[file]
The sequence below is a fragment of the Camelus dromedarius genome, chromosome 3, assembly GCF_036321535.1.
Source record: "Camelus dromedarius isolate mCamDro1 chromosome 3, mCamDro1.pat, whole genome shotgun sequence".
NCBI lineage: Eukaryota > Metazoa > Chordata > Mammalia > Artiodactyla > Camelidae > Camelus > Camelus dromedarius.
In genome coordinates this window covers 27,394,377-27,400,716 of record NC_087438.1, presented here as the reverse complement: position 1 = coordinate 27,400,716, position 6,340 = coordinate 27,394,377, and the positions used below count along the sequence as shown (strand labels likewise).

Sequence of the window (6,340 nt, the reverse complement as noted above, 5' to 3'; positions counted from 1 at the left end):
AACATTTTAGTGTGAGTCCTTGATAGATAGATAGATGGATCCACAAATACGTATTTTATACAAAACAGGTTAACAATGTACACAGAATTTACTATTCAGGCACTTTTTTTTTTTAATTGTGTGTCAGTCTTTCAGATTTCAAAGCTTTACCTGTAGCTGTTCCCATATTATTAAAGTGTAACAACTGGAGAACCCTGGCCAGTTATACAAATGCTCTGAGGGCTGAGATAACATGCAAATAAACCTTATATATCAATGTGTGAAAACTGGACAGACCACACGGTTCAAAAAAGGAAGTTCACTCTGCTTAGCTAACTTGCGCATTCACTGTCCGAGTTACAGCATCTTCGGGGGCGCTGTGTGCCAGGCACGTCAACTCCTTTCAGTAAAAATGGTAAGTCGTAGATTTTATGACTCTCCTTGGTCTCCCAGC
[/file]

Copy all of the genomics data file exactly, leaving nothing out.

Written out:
The sequence below is a fragment of the Camelus dromedarius genome, chromosome 3, assembly GCF_036321535.1.
Source record: "Camelus dromedarius isolate mCamDro1 chromosome 3, mCamDro1.pat, whole genome shotgun sequence".
NCBI lineage: Eukaryota > Metazoa > Chordata > Mammalia > Artiodactyla > Camelidae > Camelus > Camelus dromedarius.
In genome coordinates this window covers 27,394,377-27,400,716 of record NC_087438.1, presented here as the reverse complement: position 1 = coordinate 27,400,716, position 6,340 = coordinate 27,394,377, and the positions used below count along the sequence as shown (strand labels likewise).

Sequence of the window (6,340 nt, the reverse complement as noted above, 5' to 3'; positions counted from 1 at the left end):
AACATTTTAGTGTGAGTCCTTGATAGATAGATAGATGGATCCACAAATACGTATTTTATACAAAACAGGTTAACAATGTACACAGAATTTACTATTCAGGCACTTTTTTTTTTTAATTGTGTGTCAGTCTTTCAGATTTCAAAGCTTTACCTGTAGCTGTTCCCATATTATTAAAGTGTAACAACTGGAGAACCCTGGCCAGTTATACAAATGCTCTGAGGGCTGAGATAACATGCAAATAAACCTTATATATCAATGTGTGAAAACTGGACAGACCACACGGTTCAAAAAAGGAAGTTCACTCTGCTTAGCTAACTTGCGCATTCACTGTCCGAGTTACAGCATCTTCGGGGGCGCTGTGTGCCAGGCACGTCAACTCCTTTCAGTAAAAATGGTAAGTCGTAGATTTTATGACTCTCCTTGGTCTCCCAGC